Virginia Forensic Science Department Unveils THC Blood Detection Study Results

In a recent development, the Virginia Department of Forensic Science (VDFS) has disclosed its findings from a federally funded initiative focused on exploring dependable techniques for detecting THC in blood samples.

Commencing in 2020, the VDFS received a grant of $290,353 from the Department of Justice’s National Institute of Justice to spearhead research efforts in this domain. The primary objective of this endeavor was articulated as the development and validation of an automated sample preparation methodology for assessing an expanded cannabinoid panel, encompassing CBD, CBN, THC, THC-A, and CBC, within biological matrices.

With a total pool of over $1,188,390 allocated across five projects, the VDFS embarked on this endeavor against the backdrop of shifting cannabis legislation, which has significantly influenced forensic laboratory operations, potentially amplifying caseloads in forensic toxicology.

Fast forward four years, and the VDFS has released a comprehensive 107-page report in February, delineating the intricacies of segregating THC metabolites and conducting experiments utilizing various blood types, including bank blood, antemortem blood, postmortem blood, and urine samples.

Ultimately, researchers devised a methodology capable of discerning diverse cannabinoids. Leveraging supported liquid extraction, the team developed a technique for both quantitative and qualitative cannabinoid evaluation in biological matrices, employing LCMSMS (liquid chromatography with tandem mass spectrometry) along with two analytical columns featuring distinct stationary phases to bolster cannabinoid confirmation.

The utilization of LCMSMS proved instrumental in discerning subtle differentiations among cannabinoids, with a dual-column chromatographic approach enhancing selectivity and enabling additional confirmation regarding compound identities. Throughout the validation process, meticulous evaluation of interferences from other cannabinoids played a pivotal role in assessing method robustness and validity.

In a subsequent development, the VDFS secured grant funds totaling $441,886 in 2023, earmarked for the development of methodologies and tools to investigate other psychedelic compounds, such as psilocybin and N,N-dimethyltryptamine (DMT). The analytical challenge posed by the detection of these compounds in biological specimens, owing to their rapid metabolism and structural instability, underscores the necessity for an analytical workflow accommodating appropriate long-term storage conditions and sample preparation parameters to mitigate associated implications.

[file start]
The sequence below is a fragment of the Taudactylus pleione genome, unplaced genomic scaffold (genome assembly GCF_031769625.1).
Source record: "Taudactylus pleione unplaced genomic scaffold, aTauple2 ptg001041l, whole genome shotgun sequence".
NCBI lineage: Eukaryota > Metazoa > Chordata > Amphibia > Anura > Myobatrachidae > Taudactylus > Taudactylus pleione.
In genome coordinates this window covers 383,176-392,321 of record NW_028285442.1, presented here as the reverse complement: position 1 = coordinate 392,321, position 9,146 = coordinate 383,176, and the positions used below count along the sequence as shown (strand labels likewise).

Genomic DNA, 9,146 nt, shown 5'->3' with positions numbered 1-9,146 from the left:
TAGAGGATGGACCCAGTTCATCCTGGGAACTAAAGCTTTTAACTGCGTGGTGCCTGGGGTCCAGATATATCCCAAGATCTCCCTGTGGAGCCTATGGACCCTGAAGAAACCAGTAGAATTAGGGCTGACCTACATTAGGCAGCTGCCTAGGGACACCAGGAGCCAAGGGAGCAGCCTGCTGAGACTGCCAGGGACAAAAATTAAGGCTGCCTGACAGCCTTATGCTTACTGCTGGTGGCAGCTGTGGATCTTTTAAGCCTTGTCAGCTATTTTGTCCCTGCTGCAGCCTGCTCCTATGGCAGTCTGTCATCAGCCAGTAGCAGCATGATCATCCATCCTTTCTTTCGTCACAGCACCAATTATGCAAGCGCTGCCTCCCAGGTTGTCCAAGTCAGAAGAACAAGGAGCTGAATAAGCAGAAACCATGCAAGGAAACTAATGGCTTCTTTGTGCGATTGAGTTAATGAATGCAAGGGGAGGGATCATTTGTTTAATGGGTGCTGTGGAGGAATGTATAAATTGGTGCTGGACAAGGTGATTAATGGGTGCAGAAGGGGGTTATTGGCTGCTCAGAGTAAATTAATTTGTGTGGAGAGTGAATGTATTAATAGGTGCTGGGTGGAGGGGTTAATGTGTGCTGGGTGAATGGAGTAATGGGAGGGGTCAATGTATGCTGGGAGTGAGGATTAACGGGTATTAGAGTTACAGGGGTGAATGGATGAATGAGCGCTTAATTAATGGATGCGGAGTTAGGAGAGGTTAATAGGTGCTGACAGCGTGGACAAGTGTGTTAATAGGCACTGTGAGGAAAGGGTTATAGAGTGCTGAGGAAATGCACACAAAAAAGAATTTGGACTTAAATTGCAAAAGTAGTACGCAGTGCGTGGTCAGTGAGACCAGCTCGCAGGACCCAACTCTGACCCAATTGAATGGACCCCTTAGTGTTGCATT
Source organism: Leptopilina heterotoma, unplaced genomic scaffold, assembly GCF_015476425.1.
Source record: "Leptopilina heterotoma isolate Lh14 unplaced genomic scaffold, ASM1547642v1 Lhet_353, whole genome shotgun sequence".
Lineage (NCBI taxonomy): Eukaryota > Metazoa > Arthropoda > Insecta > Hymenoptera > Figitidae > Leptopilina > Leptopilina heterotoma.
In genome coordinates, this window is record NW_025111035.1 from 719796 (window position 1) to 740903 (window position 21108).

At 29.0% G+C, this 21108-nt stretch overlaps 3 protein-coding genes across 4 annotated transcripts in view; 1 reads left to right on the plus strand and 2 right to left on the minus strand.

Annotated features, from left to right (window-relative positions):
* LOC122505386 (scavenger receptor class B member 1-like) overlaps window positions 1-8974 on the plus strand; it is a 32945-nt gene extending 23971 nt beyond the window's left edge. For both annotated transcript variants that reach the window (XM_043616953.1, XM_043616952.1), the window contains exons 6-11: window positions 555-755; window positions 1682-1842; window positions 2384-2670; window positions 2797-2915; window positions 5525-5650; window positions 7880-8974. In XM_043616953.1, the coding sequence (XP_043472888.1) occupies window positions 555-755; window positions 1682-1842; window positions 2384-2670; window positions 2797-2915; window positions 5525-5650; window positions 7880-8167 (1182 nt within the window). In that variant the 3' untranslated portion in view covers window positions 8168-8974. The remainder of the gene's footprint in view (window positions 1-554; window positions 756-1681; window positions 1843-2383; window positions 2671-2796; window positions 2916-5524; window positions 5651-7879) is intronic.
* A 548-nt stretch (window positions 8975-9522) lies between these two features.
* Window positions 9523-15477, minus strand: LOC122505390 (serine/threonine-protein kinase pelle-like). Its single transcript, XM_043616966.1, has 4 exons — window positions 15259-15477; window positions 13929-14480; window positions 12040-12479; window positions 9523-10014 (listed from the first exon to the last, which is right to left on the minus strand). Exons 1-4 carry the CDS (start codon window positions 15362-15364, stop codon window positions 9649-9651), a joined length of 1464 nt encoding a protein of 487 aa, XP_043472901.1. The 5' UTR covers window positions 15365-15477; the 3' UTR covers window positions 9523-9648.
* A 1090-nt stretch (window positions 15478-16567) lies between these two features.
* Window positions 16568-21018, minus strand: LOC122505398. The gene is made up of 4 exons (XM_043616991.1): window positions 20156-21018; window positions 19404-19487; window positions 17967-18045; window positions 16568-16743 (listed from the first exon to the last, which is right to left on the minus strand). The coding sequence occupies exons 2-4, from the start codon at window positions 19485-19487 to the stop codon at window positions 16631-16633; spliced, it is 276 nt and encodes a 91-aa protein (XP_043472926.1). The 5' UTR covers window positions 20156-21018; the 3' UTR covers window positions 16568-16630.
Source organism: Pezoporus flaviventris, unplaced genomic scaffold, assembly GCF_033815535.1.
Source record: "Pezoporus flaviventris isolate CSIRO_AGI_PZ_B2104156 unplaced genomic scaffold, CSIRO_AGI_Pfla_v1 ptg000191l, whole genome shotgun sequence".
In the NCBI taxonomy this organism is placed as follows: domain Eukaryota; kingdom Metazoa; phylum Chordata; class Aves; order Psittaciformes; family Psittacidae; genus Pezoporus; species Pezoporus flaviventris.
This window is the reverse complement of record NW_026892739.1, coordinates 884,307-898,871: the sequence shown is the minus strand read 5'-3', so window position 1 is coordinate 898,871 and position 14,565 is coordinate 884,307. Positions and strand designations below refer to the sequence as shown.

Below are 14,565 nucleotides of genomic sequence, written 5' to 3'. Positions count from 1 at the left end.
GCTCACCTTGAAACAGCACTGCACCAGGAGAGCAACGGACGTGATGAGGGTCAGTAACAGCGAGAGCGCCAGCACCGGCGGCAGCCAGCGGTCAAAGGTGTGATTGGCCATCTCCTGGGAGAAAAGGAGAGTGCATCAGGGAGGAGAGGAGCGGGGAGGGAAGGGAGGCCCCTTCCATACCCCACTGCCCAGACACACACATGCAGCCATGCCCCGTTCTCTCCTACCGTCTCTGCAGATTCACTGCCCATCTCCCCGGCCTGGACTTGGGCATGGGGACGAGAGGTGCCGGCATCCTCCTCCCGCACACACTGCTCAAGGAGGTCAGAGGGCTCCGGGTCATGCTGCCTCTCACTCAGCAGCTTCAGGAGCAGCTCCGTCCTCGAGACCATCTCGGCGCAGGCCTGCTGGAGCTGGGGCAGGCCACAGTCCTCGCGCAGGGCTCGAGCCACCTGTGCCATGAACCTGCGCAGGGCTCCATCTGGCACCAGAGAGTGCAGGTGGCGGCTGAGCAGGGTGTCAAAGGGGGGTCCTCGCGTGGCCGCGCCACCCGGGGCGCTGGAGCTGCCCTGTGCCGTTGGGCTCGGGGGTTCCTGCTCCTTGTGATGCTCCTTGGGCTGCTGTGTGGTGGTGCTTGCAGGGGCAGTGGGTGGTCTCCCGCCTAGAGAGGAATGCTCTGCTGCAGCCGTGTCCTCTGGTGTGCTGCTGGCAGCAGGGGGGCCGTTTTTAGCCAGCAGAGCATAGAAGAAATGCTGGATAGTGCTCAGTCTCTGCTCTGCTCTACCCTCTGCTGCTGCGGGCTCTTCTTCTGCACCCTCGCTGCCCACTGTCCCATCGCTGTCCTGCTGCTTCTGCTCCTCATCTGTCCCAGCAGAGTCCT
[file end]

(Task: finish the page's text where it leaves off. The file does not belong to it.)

This initiative was part of a broader initiative involving five studies, collectively awarded a share of $1,928,846, with the overarching goal of identifying the most efficient, accurate, reliable, and cost-effective methodologies for criminal justice purposes pertaining to the identification, analysis, and interpretation of physical evidence.

The discourse surrounding cannabis testing and the quest for accurate impairment measurement methodologies has long been a subject of contention. Notably, a study published in Scientific Reports in 2022 cast doubt on the reliability of THC detection in breath or blood as indicators of impairment, citing the persistence of delta-9-THC in breath even days post-consumption, potentially leading to false positive outcomes.

In a legislative context, President Joe Biden’s signing of the infrastructure bill in November 2021 mandated the Department of Transportation to compile a report, including recommendations for facilitating cannabis research to study drivers under its influence. Although the deadline for this report was slated for November 2023, its delivery is pending.

Against this backdrop, Senator John Hickenlooper’s outreach to the National Highway Traffic Safety Administration underscored the imperative of clarifying policies pertaining to marijuana-impaired driving amidst ambiguities, given the overarching goal of curbing traffic fatalities and enhancing roadway safety.

In October 2023, a study conducted by the University of Colorado Anschutz Medical Campus delved into methods for more accurately detecting cannabis consumption. Notably, the research team’s findings showcased promising specificity rates, particularly in discerning recent cannabis consumption within a 30-minute timeframe, underlining the potential efficacy of their devised methodologies.

This unveiling of the VDFS’s THC blood detection study results marks a significant milestone in advancing forensic science methodologies, underscoring ongoing efforts to address pressing challenges in cannabis testing and impairment assessment.


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